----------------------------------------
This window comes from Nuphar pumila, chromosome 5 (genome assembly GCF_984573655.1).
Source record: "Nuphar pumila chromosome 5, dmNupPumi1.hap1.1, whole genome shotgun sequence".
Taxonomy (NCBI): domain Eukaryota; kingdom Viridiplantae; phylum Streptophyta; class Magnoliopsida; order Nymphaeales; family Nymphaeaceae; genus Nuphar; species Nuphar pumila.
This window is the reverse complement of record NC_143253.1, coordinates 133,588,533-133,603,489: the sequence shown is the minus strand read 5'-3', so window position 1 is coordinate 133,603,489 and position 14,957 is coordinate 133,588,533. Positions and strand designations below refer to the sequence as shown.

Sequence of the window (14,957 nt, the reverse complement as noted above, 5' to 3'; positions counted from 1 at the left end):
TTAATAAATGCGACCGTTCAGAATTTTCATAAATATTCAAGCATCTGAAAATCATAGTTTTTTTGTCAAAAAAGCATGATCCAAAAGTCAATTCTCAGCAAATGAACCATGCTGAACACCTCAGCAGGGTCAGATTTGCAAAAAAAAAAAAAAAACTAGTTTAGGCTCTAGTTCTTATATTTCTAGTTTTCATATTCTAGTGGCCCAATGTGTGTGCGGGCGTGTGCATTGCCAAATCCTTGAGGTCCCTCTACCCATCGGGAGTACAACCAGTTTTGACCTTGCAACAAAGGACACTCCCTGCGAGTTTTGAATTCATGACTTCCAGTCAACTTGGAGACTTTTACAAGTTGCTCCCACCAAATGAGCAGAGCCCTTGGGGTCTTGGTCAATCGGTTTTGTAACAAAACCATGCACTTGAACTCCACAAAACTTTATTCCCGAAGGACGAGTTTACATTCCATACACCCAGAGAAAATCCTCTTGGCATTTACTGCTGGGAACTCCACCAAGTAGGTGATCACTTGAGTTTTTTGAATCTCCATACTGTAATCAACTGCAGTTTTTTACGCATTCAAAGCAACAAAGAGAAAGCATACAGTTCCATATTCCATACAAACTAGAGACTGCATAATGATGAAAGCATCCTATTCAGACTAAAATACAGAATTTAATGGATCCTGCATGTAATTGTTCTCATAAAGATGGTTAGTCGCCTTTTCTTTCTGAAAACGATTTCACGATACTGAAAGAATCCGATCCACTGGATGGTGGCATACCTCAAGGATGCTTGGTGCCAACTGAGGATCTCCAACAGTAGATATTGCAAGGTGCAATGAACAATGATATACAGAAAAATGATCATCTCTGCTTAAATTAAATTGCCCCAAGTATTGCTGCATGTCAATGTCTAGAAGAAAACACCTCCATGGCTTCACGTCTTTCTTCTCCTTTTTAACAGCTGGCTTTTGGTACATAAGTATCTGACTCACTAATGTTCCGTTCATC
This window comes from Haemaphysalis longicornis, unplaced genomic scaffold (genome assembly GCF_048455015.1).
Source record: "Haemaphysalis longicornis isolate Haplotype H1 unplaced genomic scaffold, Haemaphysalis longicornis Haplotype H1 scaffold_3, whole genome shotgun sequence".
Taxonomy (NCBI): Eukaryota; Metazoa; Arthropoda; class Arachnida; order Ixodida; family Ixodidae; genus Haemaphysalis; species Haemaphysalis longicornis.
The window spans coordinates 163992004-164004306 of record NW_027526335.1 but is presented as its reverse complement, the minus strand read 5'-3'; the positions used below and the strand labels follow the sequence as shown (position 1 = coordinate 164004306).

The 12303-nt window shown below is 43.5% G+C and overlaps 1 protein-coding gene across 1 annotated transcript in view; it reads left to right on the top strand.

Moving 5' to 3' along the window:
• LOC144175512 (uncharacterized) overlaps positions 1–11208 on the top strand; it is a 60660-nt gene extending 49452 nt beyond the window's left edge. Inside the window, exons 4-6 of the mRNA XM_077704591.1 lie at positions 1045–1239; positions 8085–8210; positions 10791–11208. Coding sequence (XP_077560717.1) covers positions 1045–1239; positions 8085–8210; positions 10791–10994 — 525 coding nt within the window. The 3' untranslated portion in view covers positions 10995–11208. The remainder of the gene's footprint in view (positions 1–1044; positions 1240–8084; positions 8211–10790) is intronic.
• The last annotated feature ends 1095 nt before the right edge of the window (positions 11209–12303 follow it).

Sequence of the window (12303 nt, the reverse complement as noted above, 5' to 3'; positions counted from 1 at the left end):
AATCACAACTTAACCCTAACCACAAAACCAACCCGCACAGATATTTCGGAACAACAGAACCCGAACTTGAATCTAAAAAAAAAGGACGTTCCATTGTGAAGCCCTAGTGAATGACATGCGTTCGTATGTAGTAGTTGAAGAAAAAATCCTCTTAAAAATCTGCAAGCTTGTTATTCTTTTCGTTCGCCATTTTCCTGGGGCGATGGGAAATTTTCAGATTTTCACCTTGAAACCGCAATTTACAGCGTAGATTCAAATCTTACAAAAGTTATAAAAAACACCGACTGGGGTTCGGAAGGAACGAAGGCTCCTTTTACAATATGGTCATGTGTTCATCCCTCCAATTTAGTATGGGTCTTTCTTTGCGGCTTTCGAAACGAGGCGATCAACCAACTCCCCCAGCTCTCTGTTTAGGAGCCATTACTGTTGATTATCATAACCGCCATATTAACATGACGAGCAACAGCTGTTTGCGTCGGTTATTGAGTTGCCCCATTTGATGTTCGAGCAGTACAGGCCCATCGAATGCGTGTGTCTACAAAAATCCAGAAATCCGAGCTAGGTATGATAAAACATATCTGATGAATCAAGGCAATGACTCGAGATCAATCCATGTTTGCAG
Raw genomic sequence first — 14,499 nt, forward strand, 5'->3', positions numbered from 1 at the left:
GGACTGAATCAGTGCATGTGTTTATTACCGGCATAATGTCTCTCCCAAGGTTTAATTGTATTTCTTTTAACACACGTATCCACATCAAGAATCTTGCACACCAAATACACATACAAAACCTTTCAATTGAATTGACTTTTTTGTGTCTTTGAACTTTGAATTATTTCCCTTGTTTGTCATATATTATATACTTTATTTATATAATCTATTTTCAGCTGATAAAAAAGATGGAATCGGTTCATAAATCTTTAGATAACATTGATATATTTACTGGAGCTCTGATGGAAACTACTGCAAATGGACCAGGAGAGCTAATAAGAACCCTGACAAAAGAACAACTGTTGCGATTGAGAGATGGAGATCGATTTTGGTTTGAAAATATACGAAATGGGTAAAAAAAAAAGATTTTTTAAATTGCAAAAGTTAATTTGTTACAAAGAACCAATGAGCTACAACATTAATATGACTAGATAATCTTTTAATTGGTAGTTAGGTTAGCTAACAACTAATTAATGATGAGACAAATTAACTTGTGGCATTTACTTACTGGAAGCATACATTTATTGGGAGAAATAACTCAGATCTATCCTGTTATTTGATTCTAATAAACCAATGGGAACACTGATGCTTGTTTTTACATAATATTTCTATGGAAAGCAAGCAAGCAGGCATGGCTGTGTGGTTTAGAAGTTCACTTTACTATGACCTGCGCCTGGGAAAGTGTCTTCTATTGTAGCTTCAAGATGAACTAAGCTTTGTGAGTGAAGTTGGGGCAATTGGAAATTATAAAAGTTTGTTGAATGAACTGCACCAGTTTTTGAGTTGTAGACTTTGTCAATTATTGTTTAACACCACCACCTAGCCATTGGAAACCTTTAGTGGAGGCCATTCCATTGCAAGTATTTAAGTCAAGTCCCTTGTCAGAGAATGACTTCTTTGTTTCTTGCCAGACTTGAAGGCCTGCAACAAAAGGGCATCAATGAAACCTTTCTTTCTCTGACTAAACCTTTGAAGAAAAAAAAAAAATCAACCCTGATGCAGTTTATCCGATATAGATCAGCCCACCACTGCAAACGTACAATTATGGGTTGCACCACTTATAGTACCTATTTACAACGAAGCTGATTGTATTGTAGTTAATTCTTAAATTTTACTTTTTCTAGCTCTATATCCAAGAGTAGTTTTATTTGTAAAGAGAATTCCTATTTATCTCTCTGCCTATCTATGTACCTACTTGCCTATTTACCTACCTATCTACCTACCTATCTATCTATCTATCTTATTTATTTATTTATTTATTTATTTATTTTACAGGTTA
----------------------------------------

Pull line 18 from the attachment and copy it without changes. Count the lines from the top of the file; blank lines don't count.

GGACTGAATCAGTGCATGTGTTTATTACCGGCATAATGTCTCTCCCAAGGTTTAATTGTATTTCTTTTAACACACGTATCCACATCAAGAATCTTGCACACCAAATACACATACAAAACCTTTCAATTGAATTGACTTTTTTGTGTCTTTGAACTTTGAATTATTTCCCTTGTTTGTCATATATTATATACTTTATTTATATAATCTATTTTCAGCTGATAAAAAAGATGGAATCGGTTCATAAATCTTTAGATAACATTGATATATTTACTGGAGCTCTGATGGAAACTACTGCAAATGGACCAGGAGAGCTAATAAGAACCCTGACAAAAGAACAACTGTTGCGATTGAGAGATGGAGATCGATTTTGGTTTGAAAATATACGAAATGGGTAAAAAAAAAAGATTTTTTAAATTGCAAAAGTTAATTTGTTACAAAGAACCAATGAGCTACAACATTAATATGACTAGATAATCTTTTAATTGGTAGTTAGGTTAGCTAACAACTAATTAATGATGAGACAAATTAACTTGTGGCATTTACTTACTGGAAGCATACATTTATTGGGAGAAATAACTCAGATCTATCCTGTTATTTGATTCTAATAAACCAATGGGAACACTGATGCTTGTTTTTACATAATATTTCTATGGAAAGCAAGCAAGCAGGCATGGCTGTGTGGTTTAGAAGTTCACTTTACTATGACCTGCGCCTGGGAAAGTGTCTTCTATTGTAGCTTCAAGATGAACTAAGCTTTGTGAGTGAAGTTGGGGCAATTGGAAATTATAAAAGTTTGTTGAATGAACTGCACCAGTTTTTGAGTTGTAGACTTTGTCAATTATTGTTTAACACCACCACCTAGCCATTGGAAACCTTTAGTGGAGGCCATTCCATTGCAAGTATTTAAGTCAAGTCCCTTGTCAGAGAATGACTTCTTTGTTTCTTGCCAGACTTGAAGGCCTGCAACAAAAGGGCATCAATGAAACCTTTCTTTCTCTGACTAAACCTTTGAAGAAAAAAAAAAAATCAACCCTGATGCAGTTTATCCGATATAGATCAGCCCACCACTGCAAACGTACAATTATGGGTTGCACCACTTATAGTACCTATTTACAACGAAGCTGATTGTATTGTAGTTAATTCTTAAATTTTACTTTTTCTAGCTCTATATCCAAGAGTAGTTTTATTTGTAAAGAGAATTCCTATTTATCTCTCTGCCTATCTATGTACCTACTTGCCTATTTACCTACCTATCTACCTACCTATCTATCTATCTATCTTATTTATTTATTTATTTATTTATTTATTTTACAGGTTA